The e-ROSA project seeks to build a shared vision of a future sustainable e-infrastructure for research and education in agriculture in order to promote Open Science in this field and as such contribute to addressing related societal challenges. In order to achieve this goal, e-ROSA’s first objective is to bring together the relevant scientific communities and stakeholders and engage them in the process of coelaboration of an ambitious, practical roadmap that provides the basis for the design and implementation of such an e-infrastructure in the years to come.
This website highlights the results of a bibliometric analysis conducted at a global scale in order to identify key scientists and associated research performing organisations (e.g. public research institutes, universities, Research & Development departments of private companies) that work in the field of agricultural data sources and services. If you have any comment or feedback on the bibliometric study, please use the online form.
You can access and play with the graphs:
- Evolution of the number of publications between 2005 and 2015
- Map of most publishing countries between 2005 and 2015
- Network of country collaborations
- Network of institutional collaborations (+10 publications)
- Network of keywords relating to data - Link
The hydrologic processes of wetting and drying play a crucial role in agricultural activities involving heavy equipment on unpaved terrain. When soil conditions moisten, equipment can become mired, causing expensive delays. While experienced users may assess soil conditions before entering off-road areas, novice users or those who must remotely assess sites before traveling may have difficulty assessing conditions reliably. One means of assessing dryness is remotely-monitored in situ sensors. Unfortunately, land owners hesitate to place sensors due to monetary costs, complexity, and sometimes infeasibility of physical visits to remote locations. This work addresses these limitations by modeling the wetting/drying process through machine learning algorithms fed by hydrologic data - remotely assessing soil conditions using only publicly-accessible information. Classification trees, k-nearest-neighbors, and boosted perceptrons deliver statistical soil dryness estimates at a site located in Urbana, IL The k-nearest-neighbor and boosted perceptron algorithms both performed with 91-94% accuracy, with most misclassifications falling within calculated margins of error. These analyses demonstrate that reasonably accurate predictions of current soil conditions are possible with only precipitation and potential evaporation data. These two values are measured throughout the continental United States and are likely to be available globally from satellite sensors in the near future. Through this type of approach, agricultural management decisions can be enabled remotely, without the time and expense of on-site visitations or extensive ground-based sensory grids. (C) 2014 Elsevier B.V. All rights reserved.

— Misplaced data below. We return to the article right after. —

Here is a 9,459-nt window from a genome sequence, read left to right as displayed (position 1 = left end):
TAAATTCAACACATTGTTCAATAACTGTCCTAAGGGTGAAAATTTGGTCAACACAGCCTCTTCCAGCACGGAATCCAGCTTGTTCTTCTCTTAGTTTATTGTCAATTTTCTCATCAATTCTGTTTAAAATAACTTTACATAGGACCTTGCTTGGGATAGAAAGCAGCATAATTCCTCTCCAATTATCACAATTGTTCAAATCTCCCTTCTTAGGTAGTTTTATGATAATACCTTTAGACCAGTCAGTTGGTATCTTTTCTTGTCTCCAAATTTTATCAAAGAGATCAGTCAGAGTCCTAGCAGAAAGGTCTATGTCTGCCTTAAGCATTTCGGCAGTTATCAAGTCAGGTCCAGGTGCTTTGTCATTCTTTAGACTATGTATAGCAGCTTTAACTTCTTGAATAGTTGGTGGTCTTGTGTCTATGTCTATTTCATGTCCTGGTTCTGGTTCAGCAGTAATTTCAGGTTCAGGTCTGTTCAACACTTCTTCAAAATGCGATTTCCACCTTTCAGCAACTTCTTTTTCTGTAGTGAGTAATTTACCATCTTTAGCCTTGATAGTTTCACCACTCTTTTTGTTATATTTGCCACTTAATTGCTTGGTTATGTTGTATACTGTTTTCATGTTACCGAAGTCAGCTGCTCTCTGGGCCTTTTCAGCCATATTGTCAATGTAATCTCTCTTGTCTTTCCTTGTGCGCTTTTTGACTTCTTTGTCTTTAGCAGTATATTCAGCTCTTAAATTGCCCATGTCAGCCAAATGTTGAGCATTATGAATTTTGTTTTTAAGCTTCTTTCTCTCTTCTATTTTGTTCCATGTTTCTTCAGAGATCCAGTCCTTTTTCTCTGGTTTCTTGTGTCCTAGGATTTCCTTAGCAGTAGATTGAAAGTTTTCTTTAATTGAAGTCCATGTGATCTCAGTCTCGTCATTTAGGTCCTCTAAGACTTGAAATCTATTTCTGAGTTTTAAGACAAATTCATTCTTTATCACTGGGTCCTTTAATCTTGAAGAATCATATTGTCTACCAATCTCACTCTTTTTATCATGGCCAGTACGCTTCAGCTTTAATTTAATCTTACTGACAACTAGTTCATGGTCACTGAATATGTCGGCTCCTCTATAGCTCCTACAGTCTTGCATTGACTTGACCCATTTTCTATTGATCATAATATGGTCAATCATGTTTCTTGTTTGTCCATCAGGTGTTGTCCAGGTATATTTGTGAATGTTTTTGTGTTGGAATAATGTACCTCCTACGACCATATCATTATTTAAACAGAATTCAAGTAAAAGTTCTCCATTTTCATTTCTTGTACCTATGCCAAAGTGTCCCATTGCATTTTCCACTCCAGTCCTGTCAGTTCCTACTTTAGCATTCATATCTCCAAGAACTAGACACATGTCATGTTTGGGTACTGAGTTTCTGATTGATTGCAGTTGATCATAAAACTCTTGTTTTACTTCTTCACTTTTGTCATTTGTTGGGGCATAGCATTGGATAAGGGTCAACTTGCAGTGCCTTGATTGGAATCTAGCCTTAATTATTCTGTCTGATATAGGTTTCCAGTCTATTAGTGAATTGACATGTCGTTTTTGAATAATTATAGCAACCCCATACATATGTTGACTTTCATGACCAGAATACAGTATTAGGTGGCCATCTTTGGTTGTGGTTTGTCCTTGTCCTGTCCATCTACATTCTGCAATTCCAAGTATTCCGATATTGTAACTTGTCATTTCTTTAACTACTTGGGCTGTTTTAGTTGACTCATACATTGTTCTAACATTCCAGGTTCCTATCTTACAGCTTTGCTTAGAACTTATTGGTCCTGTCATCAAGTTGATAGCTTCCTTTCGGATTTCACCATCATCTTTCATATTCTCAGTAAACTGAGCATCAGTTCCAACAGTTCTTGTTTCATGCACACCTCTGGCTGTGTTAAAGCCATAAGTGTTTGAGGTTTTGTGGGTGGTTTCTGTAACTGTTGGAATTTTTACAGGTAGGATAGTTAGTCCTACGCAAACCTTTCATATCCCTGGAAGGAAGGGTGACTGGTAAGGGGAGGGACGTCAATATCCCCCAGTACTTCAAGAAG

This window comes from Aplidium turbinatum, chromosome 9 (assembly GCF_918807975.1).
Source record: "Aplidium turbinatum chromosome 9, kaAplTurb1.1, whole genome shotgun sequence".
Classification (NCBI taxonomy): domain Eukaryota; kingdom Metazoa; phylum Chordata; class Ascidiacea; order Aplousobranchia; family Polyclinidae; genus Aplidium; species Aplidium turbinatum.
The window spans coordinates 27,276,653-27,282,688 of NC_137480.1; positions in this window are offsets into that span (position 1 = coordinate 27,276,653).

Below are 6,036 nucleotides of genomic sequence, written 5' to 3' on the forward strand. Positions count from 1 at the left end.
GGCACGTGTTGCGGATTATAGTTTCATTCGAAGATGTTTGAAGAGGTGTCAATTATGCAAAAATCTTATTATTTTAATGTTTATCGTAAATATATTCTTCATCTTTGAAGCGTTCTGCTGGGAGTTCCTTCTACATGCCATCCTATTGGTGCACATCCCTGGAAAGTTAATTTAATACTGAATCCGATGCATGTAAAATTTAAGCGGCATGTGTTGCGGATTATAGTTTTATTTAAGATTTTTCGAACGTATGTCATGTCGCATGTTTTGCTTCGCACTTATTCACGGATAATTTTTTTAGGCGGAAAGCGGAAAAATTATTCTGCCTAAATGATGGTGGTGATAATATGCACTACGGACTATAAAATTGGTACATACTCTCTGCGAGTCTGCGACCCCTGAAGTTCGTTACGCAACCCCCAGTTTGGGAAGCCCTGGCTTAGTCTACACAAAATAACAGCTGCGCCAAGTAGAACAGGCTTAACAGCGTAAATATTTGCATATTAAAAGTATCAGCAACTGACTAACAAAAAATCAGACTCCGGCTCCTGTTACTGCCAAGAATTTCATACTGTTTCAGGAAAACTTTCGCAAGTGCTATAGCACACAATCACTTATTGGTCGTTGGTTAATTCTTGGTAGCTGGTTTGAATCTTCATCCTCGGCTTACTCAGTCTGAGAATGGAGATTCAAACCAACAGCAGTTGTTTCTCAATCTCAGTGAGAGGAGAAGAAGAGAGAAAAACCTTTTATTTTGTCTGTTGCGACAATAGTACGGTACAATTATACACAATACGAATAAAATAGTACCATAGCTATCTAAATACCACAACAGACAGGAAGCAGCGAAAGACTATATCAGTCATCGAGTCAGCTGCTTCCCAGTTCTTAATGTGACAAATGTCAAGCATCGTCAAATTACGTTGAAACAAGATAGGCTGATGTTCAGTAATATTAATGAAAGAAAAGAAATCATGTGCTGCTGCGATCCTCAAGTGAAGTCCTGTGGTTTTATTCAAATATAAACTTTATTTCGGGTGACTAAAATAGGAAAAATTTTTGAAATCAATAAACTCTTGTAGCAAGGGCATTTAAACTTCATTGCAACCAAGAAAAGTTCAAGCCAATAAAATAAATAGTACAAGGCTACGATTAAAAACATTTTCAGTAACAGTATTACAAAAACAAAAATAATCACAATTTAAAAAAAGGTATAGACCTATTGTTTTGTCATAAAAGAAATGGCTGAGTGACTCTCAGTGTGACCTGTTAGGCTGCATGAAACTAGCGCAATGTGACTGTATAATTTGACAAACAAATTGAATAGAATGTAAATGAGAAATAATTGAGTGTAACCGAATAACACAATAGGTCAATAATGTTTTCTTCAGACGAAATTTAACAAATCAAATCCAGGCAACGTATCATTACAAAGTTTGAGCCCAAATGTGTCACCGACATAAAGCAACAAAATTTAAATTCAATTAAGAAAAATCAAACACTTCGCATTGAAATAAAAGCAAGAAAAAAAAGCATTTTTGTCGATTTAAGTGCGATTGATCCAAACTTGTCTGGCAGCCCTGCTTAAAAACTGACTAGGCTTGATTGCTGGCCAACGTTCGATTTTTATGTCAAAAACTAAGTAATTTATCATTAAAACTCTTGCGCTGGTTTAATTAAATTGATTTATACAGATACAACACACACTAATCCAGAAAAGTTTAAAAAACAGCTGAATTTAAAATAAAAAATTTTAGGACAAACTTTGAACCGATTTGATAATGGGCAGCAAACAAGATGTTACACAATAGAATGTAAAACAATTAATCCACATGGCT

Inappropriate format for Document type, expected simple value but got array, please use list format